Leanne Scott
August 15, 2017

Nearly six years ago, I was like every other pregnant woman, excited for the arrival of their firstborn, then six months into my pregnancy something wasn’t right.

At 29 weeks, Alfie came bounding into the world, he couldn’t breath and was pretty sick. As he grows in intensive care, we were told the grim truth of what could be Alfie’s future at its worst. Luckily, he did better than predicted but I wrapped him in cotton wool, so little and fragile. As he grew the complications came to the fore, and Alfie endured many operations and hospital stays, some for months. He was so sick and fragile, I furthermore wrapped him in cotton wool, what was cold for most people was a lengthy hospital stay for Alfie.

By the age of three, it was apparent what I did may have been to Alfie’s detriment as he wouldn’t leave my side, go to anyone else, and this made things difficult. I tried to get him to have swimming lessons but after 12 weeks of screaming and vomiting in the pool, we were asked to leave the school with a full refund. We tried different things to give him confidence not to be stuck to me but with no luck.

Alfie started school, and he was happy and the separation was acceptable to him but it was only part-time. I wondered how he would cope being full-time at school, but he proved me wrong, and he excelled. We finally thought we cracked it, but I was clearly wrong. Alfie agreed to try soccer lessons for me, we paid our $400 and turned up every week for training and every week he hung to me like his life depended on it. A mum who didn’t know the situation pointed out to me that ‘you get what you give’ and she was right, I made Alfie like this, I stole his self-confidence and I felt awful.

The situation came to a head when a school mum SMS’d me to say that her daughter told her that a child was beating Alfie up. The school knew of the situation, and we’re trying to help but due to issues beyond their control there was only so much they could do. That is when the Britten family suggested we tried martial arts. I cringed, I knew this would be another waste of money, resulting a stressed Alfie, a stressed, heartbroken, guilt ridden and defeated mum.

We arranged for Alfie to go to the same Martial Arts lesson as Benjamin. Phil looked at Alfie while I did paperwork. When I came out of the office, I was shocked to see Alfie taking part in the class, and he was SMILING. I rang my hubby who didn’t believe me!!! I wondered if it was a one off but Tuesday came, and it was more of the same, he willingly ran into class and joined in. No clinging, no tears, no tantrums, no nothing. My baby was doing it!!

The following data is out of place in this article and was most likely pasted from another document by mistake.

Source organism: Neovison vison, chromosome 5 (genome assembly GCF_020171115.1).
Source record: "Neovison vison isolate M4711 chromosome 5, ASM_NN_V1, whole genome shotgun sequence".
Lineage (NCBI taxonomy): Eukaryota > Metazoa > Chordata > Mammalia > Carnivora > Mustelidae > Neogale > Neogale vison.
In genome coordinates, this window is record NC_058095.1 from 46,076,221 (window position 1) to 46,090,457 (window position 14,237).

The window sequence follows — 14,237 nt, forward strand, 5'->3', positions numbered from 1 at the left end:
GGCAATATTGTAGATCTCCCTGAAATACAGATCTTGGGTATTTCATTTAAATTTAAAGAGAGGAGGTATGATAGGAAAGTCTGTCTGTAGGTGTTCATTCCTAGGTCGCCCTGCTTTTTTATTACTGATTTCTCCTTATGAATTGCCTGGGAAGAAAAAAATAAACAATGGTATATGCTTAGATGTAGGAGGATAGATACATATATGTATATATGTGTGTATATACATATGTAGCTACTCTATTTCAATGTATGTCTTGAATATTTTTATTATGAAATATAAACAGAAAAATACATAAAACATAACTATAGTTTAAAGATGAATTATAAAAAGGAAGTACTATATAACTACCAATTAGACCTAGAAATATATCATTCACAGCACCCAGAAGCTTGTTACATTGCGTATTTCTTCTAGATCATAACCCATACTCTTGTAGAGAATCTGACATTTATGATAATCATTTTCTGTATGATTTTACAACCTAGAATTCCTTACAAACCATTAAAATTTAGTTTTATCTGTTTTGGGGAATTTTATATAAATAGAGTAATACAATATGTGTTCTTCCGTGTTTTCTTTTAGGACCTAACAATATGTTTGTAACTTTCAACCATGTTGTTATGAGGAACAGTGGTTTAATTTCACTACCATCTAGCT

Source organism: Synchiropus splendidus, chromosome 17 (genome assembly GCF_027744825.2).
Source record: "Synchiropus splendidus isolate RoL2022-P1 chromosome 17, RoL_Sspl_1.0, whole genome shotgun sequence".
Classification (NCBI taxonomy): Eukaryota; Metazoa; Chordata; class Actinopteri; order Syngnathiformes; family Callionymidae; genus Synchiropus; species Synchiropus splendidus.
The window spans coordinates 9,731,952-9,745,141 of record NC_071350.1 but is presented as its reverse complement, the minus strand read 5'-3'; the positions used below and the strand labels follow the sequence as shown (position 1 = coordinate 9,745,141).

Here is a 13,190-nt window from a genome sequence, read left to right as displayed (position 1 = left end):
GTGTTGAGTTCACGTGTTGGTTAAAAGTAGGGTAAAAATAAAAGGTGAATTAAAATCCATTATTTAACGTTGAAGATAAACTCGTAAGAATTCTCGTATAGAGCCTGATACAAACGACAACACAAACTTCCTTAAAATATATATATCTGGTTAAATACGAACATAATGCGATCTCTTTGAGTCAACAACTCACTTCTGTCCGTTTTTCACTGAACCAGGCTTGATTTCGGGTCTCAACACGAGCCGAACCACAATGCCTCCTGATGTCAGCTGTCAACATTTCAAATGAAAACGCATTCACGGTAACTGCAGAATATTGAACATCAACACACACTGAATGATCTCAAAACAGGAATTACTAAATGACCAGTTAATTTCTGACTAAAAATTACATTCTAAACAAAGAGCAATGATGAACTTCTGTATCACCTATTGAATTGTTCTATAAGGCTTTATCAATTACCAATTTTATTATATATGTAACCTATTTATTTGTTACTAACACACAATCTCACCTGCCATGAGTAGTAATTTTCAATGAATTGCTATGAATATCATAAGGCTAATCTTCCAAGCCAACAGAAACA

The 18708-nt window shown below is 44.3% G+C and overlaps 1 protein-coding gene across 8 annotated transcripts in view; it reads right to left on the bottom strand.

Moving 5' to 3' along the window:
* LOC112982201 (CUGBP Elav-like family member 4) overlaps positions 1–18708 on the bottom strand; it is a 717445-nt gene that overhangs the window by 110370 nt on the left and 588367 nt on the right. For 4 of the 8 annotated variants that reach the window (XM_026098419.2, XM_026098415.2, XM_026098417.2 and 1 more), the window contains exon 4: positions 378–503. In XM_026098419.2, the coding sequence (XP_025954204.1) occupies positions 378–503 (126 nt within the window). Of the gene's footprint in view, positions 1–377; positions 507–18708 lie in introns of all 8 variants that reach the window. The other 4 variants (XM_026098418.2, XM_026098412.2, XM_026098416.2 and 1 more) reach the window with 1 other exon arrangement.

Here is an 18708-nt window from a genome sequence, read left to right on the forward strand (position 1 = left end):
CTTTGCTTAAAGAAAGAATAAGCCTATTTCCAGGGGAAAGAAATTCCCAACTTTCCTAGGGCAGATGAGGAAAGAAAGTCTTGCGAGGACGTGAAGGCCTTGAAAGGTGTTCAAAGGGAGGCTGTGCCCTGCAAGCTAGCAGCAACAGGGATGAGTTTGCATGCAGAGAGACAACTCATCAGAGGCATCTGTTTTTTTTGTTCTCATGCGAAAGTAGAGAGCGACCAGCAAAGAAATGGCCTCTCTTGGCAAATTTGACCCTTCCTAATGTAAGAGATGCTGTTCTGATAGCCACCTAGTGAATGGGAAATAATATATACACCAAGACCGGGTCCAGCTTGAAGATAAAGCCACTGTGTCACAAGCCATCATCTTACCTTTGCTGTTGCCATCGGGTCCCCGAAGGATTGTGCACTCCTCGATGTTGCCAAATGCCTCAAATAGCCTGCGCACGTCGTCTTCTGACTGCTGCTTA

The Martial Arts class gave him confidence and with a one on one chat with Briana about bullying we went home full of optimism. The next day I was called to see the teacher, my heart sank, I was expecting to hear the more bad news, but that’s wasn’t the case. Alfie had used his new skill to yell at his bully to ‘back off’. That was enough to send the bully running scared. Alfie was proud of himself, not as proud as us.

It’s odd, since starting martial arts training, there has been a change in my son, not only confidence but something else. Alfie was so well-behaved for everyone else, but at home, he could be a nightmare, but now, well, I can’t recall the last temper tantrum, meltdown, general bad behaviour. I don’t know why or how but I am not arguing; it is making my life easier. I don’t need to ask a million times now; I get please and thank you without prompting and no arguments about bed time.

This morning I got up to him fully dressed and vacuuming the floor!!! The change in my son is so noticeable that when my hubby came home from site, he asked what was wrong with Alfie!! I am so grateful to WAIMA for making this change in my son. I no longer feel like a failure and am watching the confidence build and a beautiful young man blossom.

“Disclaimer: Results may vary from person to person“.